Abhijit Gupta_Construction Equipment_ProjectsMonitorAbhijit Gupta,
Managing Director,
Case New Holland Construction
Equipment India Pvt. Ltd

Case Construction Equipment, which runs wholly owned manufacturing operations in Pithampur, near Indore, Madhya Pradesh, has a market leadership in vibratory compactors and is a leader in loader backhoes. Abhijit Gupta, in an interaction with Sandeep Menezes, talks about the current scenario in the Indian construction equipment sector.

The construction equipment market has not witnessed growth during the current year because projects are not taking off as planned. What is the evolving scenario?
Things are very complex as of now. The industry’s future prediction is anybody’s guess. But there is hope that after elections stability should come in although there are varied views on it due to various related factors. Also, it depends on the new government and how it takes decisions. But there are small pockets where things are still moving. It is a combination of what ultimately happens. The situation is not a straightforward one.

The government has said projects will take off in a few months but even then it will some time the construction equipment segment benefits.
It is an unusual situation this time because it has taken so long for recovery. The factors governing are probably more complex than predicted by people. Since the government is saying so, we remain hopeful about projects taking off soon.

Raw material costs are rising while the market slowdown is not allowing manufacturers to raise prices.
Raw materials prices are also a function of demand and supply; therefore, if the overall demand is not great then the raw materials prices have to also subside. As far as raw material prices are concerned, it is always our endeavour to do some special initiatives by which to offset the cost increases.

Case Holland_ProjectsMonitorHow has rupee depreciation impacted the industry?
For us the rupee depreciation has not had a major impact since we have majority of local content in our products. The quantum of local components in our products is very high, nearly 95 per cent.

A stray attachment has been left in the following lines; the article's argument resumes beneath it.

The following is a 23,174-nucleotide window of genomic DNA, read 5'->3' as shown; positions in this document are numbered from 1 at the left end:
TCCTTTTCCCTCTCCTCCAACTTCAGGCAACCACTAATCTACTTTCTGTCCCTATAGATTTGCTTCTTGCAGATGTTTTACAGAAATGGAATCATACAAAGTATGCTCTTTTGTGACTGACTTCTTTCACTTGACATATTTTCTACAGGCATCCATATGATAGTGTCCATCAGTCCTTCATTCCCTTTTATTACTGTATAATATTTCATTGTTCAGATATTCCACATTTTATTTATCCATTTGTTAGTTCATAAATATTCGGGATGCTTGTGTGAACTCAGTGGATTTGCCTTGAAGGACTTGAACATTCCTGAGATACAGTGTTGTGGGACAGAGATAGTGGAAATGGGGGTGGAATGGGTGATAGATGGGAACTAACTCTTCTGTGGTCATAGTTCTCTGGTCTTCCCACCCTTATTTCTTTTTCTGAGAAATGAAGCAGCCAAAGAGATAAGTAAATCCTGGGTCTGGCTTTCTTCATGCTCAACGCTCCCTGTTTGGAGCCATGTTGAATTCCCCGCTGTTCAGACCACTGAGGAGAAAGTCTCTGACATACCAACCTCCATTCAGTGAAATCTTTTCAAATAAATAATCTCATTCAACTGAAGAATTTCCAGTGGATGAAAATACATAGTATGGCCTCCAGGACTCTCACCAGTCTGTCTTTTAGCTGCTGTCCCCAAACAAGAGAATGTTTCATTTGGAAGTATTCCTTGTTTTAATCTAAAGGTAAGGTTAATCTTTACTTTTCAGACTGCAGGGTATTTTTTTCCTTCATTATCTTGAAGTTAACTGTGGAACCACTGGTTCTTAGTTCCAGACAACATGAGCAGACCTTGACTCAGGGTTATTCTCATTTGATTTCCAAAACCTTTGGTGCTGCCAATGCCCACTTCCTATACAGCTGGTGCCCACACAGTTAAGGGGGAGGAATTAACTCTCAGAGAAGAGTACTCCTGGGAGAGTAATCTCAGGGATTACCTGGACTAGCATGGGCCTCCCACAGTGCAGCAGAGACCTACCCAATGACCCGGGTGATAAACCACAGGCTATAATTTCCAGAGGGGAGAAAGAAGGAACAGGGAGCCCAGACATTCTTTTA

Since we are mainly targeting the local domestic market, the rupee depreciation has not had an effect on us. We will be targeting export markets shortly. Since we have production facilities and sales across the world, every market is our target.

Around 90 per cent of equipment sales are routed through funding from financial institutions. How has the recent hardening of interest rates affected the equipment market?
There has been pressure on financers to give larger portions of loans in terms of LTV (Loan to Value Ratio). Also, all OEMs have to give customers some sops in terms of discounts; therefore, we are trying to take care of those aspects.

What is the extent of shortage of trained equipment operators?
This is a crucial subject since shortage of operators is really creating an issue in terms of managing these machines, not only from availability point of view but also usage patterns. We are trying to provide training in our premises and also planning to have regional training centers in collaboration with some of the institutions.

There has been a negative growth of around 20 per cent across the construction equipment industry. Can you throw light on Case’s sales figures vis-à-vis the industry?
Our sales figures are aligned to the industry. I would not say 20 per cent negative growth because it’s a combination of several products. But in whatever product category we are present, our sales are aligned to the industry.

Which product category has faced the brunt of slowdown?
I would say the heavy line has got hit more than the general purpose line. We have been two years as a fully owned subsidiary in India. Two years is long enough just to consolidate. Our next step would be further improvement in export market.

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